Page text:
I came across these passages of dialogue in a novel:
“Talekli lamo da ti saso ma, hasi de los padremaso tik de lama… Masa tu so gladji beri rama…”
“… saso ti da mati namo, zara ti raguesta di la ramo…”
“… maso si nami lama”
“Slami makto, shaba tlek na doura rashamateran…”
“Sama slektli, Tara oorsi sa mamda lami se tarakogla me so sani ta deloka de somata so se hakara de sao soma…”
Euphorically, I find this language quite pleasing. There is something of a Mediterranean feel to it, probably due to the numerous open syllables. This is somewhat ironic, since in the novel the languag is supposed to be demonic, or at least trans-dimensional!
There are clear advantages to having a conlang that is both clear and easy to listen to.
Why are these words so pleasing? Euphony is subjective, of course, and one factor will be how the reader will render these letters into sounds. For me, at least, even the longer words were easy to pronounce since my inclination was to treat the words as though composed of Japanese mora: for example “ra-sha-ma-te-ran”. Nearly all these words are treated as being composed of CV or CVn mora. Exceptions to this include “kli”, “tli” “dre” “gla” (CCV), “los”, “tik”, “slek”, “tlek” “es”, “oor” (VC), and “glad”.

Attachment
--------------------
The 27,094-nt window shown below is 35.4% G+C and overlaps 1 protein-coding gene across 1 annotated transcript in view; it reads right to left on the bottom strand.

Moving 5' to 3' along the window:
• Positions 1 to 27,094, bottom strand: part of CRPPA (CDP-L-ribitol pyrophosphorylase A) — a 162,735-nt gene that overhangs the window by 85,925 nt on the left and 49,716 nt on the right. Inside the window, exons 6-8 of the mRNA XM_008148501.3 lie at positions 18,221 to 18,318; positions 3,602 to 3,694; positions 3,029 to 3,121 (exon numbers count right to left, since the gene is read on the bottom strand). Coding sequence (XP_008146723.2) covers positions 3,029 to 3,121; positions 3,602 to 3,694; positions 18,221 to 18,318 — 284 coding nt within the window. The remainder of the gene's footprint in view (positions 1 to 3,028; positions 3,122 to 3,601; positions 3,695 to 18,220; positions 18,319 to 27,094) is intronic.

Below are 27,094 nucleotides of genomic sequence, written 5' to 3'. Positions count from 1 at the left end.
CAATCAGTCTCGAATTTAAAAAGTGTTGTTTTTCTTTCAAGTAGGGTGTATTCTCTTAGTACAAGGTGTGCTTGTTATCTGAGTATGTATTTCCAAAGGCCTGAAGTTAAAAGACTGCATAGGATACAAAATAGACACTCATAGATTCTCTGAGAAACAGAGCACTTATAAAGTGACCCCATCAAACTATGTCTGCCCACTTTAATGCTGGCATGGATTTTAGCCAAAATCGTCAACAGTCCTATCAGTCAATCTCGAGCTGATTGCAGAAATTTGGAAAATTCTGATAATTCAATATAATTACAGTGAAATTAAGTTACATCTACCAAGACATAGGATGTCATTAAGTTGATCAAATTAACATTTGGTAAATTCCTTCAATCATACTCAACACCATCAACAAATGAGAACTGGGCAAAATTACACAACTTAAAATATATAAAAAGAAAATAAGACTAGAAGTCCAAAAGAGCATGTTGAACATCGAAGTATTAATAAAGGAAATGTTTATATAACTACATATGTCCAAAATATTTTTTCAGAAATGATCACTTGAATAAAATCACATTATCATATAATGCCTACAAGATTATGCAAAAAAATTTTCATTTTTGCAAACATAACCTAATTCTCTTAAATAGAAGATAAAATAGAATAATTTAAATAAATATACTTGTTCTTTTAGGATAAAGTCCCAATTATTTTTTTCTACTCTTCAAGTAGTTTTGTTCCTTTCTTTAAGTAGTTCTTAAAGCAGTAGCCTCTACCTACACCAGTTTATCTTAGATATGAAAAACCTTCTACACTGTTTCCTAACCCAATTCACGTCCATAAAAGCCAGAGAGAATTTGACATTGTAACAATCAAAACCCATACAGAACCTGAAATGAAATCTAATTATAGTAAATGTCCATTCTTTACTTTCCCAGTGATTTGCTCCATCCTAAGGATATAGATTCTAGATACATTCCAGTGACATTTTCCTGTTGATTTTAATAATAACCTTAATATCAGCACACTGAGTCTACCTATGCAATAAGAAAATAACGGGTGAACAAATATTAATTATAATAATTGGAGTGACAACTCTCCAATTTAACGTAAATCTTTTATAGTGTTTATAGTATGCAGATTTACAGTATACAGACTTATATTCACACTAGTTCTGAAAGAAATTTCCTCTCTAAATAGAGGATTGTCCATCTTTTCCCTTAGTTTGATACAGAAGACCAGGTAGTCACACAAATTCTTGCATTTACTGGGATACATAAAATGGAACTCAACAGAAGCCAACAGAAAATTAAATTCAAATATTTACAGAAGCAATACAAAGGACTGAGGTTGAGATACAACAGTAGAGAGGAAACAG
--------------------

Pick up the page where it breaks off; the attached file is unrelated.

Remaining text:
This suggests that I have a tendency to treat certain letters as being more likely to terminate a syllable. -k or -d after a vowel are treated as the end of a syllable rather than the start of a following mora. Would the voiced/voiceless equivalents of these letters be treated the same? According to this article on cryptograms, the most common letters to end a word (rather than a syllable) in English are: e, s, t, d. The ending -t suggests to me a perfect or finished aspect. Odd that the word “stop” in English ends in a -p, although one sometimes encounters “stopped” spelt “stopt” in older texts .
Since Diinlang will attempt to utilize compound words, with each syllable being a corresponding “normal” word, there are obvious advantages if there are simple, consistent rules for recognition of where on syllable ends and another starts.